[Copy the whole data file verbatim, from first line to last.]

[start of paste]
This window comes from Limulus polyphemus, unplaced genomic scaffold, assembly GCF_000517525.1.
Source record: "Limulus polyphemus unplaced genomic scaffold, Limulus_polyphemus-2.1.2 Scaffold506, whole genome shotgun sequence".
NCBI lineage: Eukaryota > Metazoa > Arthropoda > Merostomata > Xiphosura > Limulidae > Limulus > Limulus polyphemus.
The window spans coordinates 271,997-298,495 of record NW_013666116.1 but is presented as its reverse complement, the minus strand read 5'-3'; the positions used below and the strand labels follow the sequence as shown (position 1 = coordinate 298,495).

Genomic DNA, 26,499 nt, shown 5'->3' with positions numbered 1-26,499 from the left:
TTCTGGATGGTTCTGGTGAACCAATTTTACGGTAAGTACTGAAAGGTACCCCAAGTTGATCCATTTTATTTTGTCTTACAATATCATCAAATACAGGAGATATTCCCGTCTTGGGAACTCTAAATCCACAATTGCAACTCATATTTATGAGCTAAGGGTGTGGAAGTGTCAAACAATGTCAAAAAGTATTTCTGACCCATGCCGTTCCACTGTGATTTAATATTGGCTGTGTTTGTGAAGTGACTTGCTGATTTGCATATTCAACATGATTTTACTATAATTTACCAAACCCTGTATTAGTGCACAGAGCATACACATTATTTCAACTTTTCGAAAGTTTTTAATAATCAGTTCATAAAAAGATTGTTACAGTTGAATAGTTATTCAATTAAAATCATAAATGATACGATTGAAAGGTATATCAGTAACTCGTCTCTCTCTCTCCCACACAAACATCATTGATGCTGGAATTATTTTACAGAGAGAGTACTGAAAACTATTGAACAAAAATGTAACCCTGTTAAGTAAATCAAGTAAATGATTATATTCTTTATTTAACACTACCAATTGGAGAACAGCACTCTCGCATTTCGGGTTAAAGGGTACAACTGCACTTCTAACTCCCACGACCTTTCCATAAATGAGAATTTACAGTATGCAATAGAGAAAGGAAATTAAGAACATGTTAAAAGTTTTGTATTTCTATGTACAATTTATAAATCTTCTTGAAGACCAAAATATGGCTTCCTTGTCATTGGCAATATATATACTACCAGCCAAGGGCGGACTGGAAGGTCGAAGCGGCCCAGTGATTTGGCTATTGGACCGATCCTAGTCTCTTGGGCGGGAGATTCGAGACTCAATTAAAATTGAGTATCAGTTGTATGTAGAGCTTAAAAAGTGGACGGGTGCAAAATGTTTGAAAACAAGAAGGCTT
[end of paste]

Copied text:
This window comes from Limulus polyphemus, unplaced genomic scaffold, assembly GCF_000517525.1.
Source record: "Limulus polyphemus unplaced genomic scaffold, Limulus_polyphemus-2.1.2 Scaffold506, whole genome shotgun sequence".
NCBI lineage: Eukaryota > Metazoa > Arthropoda > Merostomata > Xiphosura > Limulidae > Limulus > Limulus polyphemus.
The window spans coordinates 271,997-298,495 of record NW_013666116.1 but is presented as its reverse complement, the minus strand read 5'-3'; the positions used below and the strand labels follow the sequence as shown (position 1 = coordinate 298,495).

Genomic DNA, 26,499 nt, shown 5'->3' with positions numbered 1-26,499 from the left:
TTCTGGATGGTTCTGGTGAACCAATTTTACGGTAAGTACTGAAAGGTACCCCAAGTTGATCCATTTTATTTTGTCTTACAATATCATCAAATACAGGAGATATTCCCGTCTTGGGAACTCTAAATCCACAATTGCAACTCATATTTATGAGCTAAGGGTGTGGAAGTGTCAAACAATGTCAAAAAGTATTTCTGACCCATGCCGTTCCACTGTGATTTAATATTGGCTGTGTTTGTGAAGTGACTTGCTGATTTGCATATTCAACATGATTTTACTATAATTTACCAAACCCTGTATTAGTGCACAGAGCATACACATTATTTCAACTTTTCGAAAGTTTTTAATAATCAGTTCATAAAAAGATTGTTACAGTTGAATAGTTATTCAATTAAAATCATAAATGATACGATTGAAAGGTATATCAGTAACTCGTCTCTCTCTCTCCCACACAAACATCATTGATGCTGGAATTATTTTACAGAGAGAGTACTGAAAACTATTGAACAAAAATGTAACCCTGTTAAGTAAATCAAGTAAATGATTATATTCTTTATTTAACACTACCAATTGGAGAACAGCACTCTCGCATTTCGGGTTAAAGGGTACAACTGCACTTCTAACTCCCACGACCTTTCCATAAATGAGAATTTACAGTATGCAATAGAGAAAGGAAATTAAGAACATGTTAAAAGTTTTGTATTTCTATGTACAATTTATAAATCTTCTTGAAGACCAAAATATGGCTTCCTTGTCATTGGCAATATATATACTACCAGCCAAGGGCGGACTGGAAGGTCGAAGCGGCCCAGTGATTTGGCTATTGGACCGATCCTAGTCTCTTGGGCGGGAGATTCGAGACTCAATTAAAATTGAGTATCAGTTGTATGTAGAGCTTAAAAAGTGGACGGGTGCAAAATGTTTGAAAACAAGAAGGCTT